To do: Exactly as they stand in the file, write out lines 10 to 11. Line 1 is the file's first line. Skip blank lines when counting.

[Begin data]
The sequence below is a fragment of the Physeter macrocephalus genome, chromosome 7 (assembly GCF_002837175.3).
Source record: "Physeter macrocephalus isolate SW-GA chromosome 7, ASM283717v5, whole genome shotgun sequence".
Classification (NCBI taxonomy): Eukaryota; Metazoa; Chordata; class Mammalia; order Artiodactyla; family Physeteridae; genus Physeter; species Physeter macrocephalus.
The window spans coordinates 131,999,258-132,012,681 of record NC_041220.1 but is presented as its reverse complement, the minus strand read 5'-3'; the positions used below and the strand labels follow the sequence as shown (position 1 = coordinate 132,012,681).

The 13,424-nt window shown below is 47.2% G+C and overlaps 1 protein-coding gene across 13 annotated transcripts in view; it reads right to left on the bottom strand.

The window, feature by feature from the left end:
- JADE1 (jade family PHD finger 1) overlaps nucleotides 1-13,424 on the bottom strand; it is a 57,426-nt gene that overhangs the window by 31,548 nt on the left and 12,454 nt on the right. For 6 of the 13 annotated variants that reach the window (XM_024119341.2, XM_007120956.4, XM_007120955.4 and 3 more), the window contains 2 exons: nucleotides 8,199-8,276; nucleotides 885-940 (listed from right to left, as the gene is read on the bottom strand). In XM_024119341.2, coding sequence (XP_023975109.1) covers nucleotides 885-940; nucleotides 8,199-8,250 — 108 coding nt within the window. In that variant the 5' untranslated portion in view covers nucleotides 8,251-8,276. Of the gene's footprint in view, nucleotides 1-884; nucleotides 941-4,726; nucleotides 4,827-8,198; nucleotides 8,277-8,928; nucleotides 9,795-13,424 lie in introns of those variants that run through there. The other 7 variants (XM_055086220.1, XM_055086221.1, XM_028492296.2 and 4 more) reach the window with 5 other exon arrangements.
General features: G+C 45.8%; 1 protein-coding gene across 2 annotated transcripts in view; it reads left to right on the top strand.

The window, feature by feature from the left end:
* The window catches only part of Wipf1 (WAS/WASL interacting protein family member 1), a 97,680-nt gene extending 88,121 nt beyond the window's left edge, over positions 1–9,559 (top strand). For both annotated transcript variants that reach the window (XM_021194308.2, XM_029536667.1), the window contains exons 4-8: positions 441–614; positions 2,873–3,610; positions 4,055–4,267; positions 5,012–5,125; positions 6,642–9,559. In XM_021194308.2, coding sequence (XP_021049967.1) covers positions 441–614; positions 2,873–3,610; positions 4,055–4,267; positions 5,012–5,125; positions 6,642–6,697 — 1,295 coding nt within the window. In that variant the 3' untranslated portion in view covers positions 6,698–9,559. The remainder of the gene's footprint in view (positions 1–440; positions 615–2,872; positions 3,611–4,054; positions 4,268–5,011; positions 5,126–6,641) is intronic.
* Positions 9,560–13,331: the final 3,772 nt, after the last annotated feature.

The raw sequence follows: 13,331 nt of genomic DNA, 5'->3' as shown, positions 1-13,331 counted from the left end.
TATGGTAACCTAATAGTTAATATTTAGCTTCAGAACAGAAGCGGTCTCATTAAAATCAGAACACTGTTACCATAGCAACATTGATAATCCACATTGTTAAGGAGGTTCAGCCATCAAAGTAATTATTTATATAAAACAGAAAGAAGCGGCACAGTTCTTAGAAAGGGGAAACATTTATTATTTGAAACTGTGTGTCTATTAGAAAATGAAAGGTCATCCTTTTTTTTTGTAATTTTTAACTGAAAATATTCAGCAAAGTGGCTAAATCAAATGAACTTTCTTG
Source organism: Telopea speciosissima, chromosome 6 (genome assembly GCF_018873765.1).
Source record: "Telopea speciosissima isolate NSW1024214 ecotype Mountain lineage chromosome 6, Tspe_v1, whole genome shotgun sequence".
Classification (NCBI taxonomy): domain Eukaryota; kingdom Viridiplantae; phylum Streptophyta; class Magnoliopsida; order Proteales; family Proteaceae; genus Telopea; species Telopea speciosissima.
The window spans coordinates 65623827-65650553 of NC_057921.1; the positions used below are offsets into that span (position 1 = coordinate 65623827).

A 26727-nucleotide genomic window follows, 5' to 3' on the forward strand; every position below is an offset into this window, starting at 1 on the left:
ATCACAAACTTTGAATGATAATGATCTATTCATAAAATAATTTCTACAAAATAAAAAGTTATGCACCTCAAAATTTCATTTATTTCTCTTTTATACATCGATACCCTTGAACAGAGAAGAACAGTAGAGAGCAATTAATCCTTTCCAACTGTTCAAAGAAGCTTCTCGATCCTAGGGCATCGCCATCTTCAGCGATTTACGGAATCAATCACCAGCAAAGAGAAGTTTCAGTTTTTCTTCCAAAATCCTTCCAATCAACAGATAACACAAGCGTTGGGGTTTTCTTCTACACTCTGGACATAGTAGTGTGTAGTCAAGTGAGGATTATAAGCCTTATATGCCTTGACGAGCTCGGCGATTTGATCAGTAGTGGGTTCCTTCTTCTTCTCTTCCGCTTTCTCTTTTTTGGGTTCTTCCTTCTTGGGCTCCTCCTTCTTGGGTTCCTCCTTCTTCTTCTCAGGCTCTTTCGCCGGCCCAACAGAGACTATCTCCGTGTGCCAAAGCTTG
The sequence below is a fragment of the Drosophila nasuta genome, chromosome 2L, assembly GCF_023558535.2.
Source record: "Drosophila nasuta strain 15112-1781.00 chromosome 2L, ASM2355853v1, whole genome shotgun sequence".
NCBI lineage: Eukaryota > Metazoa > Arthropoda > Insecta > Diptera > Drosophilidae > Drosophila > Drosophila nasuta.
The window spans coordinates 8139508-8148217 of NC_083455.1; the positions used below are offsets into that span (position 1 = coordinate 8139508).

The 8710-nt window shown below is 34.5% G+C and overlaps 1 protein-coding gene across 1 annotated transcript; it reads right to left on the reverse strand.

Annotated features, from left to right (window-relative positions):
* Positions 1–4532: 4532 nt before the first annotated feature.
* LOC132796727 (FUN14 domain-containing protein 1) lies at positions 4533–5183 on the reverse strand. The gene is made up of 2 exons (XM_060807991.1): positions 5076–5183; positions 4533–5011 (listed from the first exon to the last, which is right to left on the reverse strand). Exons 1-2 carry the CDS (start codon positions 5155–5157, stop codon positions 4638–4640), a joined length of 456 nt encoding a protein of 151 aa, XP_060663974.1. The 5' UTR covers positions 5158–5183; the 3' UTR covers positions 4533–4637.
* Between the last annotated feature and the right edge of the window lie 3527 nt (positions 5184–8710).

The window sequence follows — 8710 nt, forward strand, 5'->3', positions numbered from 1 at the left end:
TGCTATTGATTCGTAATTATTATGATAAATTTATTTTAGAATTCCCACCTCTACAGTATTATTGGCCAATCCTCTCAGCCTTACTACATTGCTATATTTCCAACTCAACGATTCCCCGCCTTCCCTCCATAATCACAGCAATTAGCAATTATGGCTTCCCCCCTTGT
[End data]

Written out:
* The window catches only part of Wipf1 (WAS/WASL interacting protein family member 1), a 97,680-nt gene extending 88,121 nt beyond the window's left edge, over positions 1–9,559 (top strand). For both annotated transcript variants that reach the window (XM_021194308.2, XM_029536667.1), the window contains exons 4-8: positions 441–614; positions 2,873–3,610; positions 4,055–4,267; positions 5,012–5,125; positions 6,642–9,559. In XM_021194308.2, coding sequence (XP_021049967.1) covers positions 441–614; positions 2,873–3,610; positions 4,055–4,267; positions 5,012–5,125; positions 6,642–6,697 — 1,295 coding nt within the window. In that variant the 3' untranslated portion in view covers positions 6,698–9,559. The remainder of the gene's footprint in view (positions 1–440; positions 615–2,872; positions 3,611–4,054; positions 4,268–5,011; positions 5,126–6,641) is intronic.
* Positions 9,560–13,331: the final 3,772 nt, after the last annotated feature.